Gardner said that some of the items had been stored, for a while, in glass display cases.
Upgrading the storage area has been a labor of love for Gardner. She has replaced many of the storage boxes with archival-quality units, labeled each box, and made sure that each container was accounted for during the library’s recent renovation.
But her job has been more complicated than that.
When Gardner discovered the protected items, she immediately began the process of repatriation, as designated by the U.S. Department of the Interior, which oversees NAGPRA.
Gardner is not the only archivist to work through the process of repatriation in recent years. In the last 18 months, numerous museums have inventoried their collections and have moved to repatriate funerary items and remains of Native Americans to their tribes.
There have been reports of institutions that have been resistant to repatriation, but this is not the case for Bridgewater College; Gardner said that the school wholeheartedly wants to return the items to the tribes with which they are affiliated.
Updating the process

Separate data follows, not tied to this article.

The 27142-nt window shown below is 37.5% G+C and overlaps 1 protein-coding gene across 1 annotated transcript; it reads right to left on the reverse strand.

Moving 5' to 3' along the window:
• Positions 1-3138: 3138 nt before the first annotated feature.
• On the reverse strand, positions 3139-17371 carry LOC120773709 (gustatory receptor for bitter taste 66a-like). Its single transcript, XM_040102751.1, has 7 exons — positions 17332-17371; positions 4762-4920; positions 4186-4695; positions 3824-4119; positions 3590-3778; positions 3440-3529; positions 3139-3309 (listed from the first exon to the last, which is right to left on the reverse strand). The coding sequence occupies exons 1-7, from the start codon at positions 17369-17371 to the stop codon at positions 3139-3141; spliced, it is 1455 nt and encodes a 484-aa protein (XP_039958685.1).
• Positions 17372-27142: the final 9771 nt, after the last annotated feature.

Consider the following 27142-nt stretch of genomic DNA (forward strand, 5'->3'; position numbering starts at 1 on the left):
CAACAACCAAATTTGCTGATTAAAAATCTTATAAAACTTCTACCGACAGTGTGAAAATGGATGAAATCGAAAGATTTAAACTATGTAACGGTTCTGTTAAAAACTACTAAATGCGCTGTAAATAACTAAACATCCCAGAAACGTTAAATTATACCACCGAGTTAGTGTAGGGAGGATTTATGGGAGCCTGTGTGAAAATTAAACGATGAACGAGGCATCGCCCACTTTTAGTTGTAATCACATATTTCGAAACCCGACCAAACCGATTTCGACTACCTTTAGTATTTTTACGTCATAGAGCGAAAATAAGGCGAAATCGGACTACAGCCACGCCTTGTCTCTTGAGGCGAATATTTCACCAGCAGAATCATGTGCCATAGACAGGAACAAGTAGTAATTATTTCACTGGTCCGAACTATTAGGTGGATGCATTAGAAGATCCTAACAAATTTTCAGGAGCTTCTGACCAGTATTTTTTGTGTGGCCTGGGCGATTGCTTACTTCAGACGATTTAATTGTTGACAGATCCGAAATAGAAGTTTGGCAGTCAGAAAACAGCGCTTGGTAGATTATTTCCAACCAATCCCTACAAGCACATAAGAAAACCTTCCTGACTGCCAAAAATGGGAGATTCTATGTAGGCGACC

The repatriation process, as it stands now, is long and tedious.
In 2021, the Interior Department began working to review and revise the regulations surrounding repatriation in order to streamline the process.
“The repatriation of human remains and sacred cultural objects, and the protection of sacred sites is integral to preserving and commemorating Indigenous culture,” said Assistant Secretary for Indian Affairs Bryan Newland in a 2022 news release. “Changes to the NAGPRA regulations are on the way and long overdue.”
The release detailed those proposed updates, which were open to public comment earlier this year. The Interior Department also wants to incorporate input from more than 700 comments made by tribes and Native Hawaiian organizations, which brought up the need to address the barriers to timely repatriation.
Gardner began her work prior to these developments. She first had to inventory and catalog each of the 4,000 items in the collection, even though the non-protected items will remain at the school. It took a couple of years to complete the initial stages of the project, she said. The inventory lists a name and description of each object, where it was found and other identifying information.